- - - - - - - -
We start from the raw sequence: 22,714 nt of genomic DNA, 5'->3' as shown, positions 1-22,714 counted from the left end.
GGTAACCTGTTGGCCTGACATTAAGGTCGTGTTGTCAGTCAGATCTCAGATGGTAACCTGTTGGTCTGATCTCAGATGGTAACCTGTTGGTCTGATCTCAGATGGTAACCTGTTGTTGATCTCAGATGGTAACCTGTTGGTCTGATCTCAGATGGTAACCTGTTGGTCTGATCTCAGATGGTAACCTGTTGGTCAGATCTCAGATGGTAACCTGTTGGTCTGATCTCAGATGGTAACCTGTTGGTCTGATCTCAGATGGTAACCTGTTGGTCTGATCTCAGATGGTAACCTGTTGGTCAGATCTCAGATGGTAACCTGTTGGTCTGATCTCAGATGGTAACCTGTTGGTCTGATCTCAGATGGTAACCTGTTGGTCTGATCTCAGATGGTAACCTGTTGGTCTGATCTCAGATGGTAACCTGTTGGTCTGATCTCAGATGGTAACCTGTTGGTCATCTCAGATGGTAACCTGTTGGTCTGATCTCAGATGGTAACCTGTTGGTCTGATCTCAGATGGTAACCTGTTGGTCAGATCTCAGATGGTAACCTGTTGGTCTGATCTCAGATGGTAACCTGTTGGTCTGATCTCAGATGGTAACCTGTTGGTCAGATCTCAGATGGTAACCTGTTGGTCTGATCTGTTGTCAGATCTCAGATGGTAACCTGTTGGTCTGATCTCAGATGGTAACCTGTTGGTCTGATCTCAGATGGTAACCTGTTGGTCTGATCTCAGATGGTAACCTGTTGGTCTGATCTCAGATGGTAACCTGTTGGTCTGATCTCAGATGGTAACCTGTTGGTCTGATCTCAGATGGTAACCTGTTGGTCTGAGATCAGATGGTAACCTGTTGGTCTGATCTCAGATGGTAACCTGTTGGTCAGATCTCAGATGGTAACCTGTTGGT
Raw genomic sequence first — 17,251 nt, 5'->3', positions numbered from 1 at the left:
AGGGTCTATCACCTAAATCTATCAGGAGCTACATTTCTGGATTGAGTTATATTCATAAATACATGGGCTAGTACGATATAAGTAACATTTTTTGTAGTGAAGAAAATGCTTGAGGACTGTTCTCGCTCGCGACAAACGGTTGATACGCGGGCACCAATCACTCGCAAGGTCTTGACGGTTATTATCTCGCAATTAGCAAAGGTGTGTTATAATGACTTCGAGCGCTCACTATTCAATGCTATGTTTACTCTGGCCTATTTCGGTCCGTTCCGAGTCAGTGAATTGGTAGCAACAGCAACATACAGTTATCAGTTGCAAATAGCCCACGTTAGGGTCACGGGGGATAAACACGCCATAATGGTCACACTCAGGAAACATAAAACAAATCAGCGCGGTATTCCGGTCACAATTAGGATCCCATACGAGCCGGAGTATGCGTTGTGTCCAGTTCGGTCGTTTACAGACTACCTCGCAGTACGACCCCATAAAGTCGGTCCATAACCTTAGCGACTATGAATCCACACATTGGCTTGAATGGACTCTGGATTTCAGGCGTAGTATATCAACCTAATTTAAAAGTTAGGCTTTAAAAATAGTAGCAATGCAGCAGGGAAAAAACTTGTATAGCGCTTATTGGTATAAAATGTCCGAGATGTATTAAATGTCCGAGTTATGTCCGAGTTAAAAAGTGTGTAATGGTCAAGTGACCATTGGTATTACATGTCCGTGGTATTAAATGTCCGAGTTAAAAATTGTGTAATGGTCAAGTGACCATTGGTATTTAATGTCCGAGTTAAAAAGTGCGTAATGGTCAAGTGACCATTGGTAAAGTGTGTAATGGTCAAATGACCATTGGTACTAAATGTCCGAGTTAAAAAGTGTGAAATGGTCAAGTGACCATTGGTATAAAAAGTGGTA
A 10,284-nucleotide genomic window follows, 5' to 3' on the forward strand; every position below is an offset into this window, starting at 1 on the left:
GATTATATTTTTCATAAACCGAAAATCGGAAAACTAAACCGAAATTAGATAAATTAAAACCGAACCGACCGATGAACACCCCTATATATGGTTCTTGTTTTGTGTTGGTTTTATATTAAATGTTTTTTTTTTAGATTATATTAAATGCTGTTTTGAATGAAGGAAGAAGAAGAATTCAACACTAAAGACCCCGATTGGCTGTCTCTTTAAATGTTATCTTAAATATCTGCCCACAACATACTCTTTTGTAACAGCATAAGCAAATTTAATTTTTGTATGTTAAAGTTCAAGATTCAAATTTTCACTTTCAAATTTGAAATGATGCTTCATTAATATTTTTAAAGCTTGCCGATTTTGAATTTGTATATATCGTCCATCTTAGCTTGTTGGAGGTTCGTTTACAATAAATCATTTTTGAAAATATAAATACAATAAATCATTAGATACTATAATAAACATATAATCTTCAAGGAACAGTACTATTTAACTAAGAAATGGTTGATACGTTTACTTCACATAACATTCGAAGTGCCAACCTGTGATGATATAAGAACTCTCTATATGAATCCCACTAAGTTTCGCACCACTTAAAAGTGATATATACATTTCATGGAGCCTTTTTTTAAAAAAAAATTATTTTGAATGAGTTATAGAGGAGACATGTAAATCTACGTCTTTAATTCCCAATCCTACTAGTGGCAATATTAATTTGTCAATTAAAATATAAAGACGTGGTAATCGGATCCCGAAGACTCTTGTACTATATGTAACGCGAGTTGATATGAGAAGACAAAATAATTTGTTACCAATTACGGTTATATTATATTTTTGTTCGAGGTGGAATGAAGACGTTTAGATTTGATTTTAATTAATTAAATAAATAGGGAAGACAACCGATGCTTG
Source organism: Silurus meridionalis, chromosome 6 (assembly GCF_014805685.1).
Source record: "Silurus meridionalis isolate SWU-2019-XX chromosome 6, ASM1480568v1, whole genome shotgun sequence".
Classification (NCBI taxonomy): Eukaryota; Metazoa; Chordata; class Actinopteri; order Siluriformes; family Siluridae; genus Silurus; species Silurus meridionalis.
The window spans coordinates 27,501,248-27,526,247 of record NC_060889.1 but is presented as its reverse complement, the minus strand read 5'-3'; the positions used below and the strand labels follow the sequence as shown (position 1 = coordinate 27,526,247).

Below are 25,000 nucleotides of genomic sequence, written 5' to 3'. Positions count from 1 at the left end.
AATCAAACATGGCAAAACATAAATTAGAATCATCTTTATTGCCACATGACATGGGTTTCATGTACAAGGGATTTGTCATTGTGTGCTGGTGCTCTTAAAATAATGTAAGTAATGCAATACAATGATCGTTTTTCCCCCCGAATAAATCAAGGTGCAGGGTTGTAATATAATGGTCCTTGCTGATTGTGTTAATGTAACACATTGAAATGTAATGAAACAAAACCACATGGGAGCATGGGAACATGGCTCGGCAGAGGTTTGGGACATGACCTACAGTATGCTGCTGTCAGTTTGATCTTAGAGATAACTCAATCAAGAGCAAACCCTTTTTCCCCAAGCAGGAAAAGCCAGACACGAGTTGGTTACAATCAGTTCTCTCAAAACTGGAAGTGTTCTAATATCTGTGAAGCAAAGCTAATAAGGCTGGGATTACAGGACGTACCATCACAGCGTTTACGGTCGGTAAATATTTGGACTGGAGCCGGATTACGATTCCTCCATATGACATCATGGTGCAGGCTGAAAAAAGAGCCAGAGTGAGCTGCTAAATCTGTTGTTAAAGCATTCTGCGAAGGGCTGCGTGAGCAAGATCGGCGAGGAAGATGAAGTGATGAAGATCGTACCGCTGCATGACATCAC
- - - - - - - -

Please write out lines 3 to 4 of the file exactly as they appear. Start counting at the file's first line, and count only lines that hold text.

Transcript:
Raw genomic sequence first — 17,251 nt, 5'->3', positions numbered from 1 at the left:
AGGGTCTATCACCTAAATCTATCAGGAGCTACATTTCTGGATTGAGTTATATTCATAAATACATGGGCTAGTACGATATAAGTAACATTTTTTGTAGTGAAGAAAATGCTTGAGGACTGTTCTCGCTCGCGACAAACGGTTGATACGCGGGCACCAATCACTCGCAAGGTCTTGACGGTTATTATCTCGCAATTAGCAAAGGTGTGTTATAATGACTTCGAGCGCTCACTATTCAATGCTATGTTTACTCTGGCCTATTTCGGTCCGTTCCGAGTCAGTGAATTGGTAGCAACAGCAACATACAGTTATCAGTTGCAAATAGCCCACGTTAGGGTCACGGGGGATAAACACGCCATAATGGTCACACTCAGGAAACATAAAACAAATCAGCGCGGTATTCCGGTCACAATTAGGATCCCATACGAGCCGGAGTATGCGTTGTGTCCAGTTCGGTCGTTTACAGACTACCTCGCAGTACGACCCCATAAAGTCGGTCCATAACCTTAGCGACTATGAATCCACACATTGGCTTGAATGGACTCTGGATTTCAGGCGTAGTATATCAACCTAATTTAAAAGTTAGGCTTTAAAAATAGTAGCAATGCAGCAGGGAAAAAACTTGTATAGCGCTTATTGGTATAAAATGTCCGAGATGTATTAAATGTCCGAGTTATGTCCGAGTTAAAAAGTGTGTAATGGTCAAGTGACCATTGGTATTACATGTCCGTGGTATTAAATGTCCGAGTTAAAAATTGTGTAATGGTCAAGTGACCATTGGTATTTAATGTCCGAGTTAAAAAGTGCGTAATGGTCAAGTGACCATTGGTAAAGTGTGTAATGGTCAAATGACCATTGGTACTAAATGTCCGAGTTAAAAAGTGTGAAATGGTCAAGTGACCATTGGTATAAAAAGTGGTA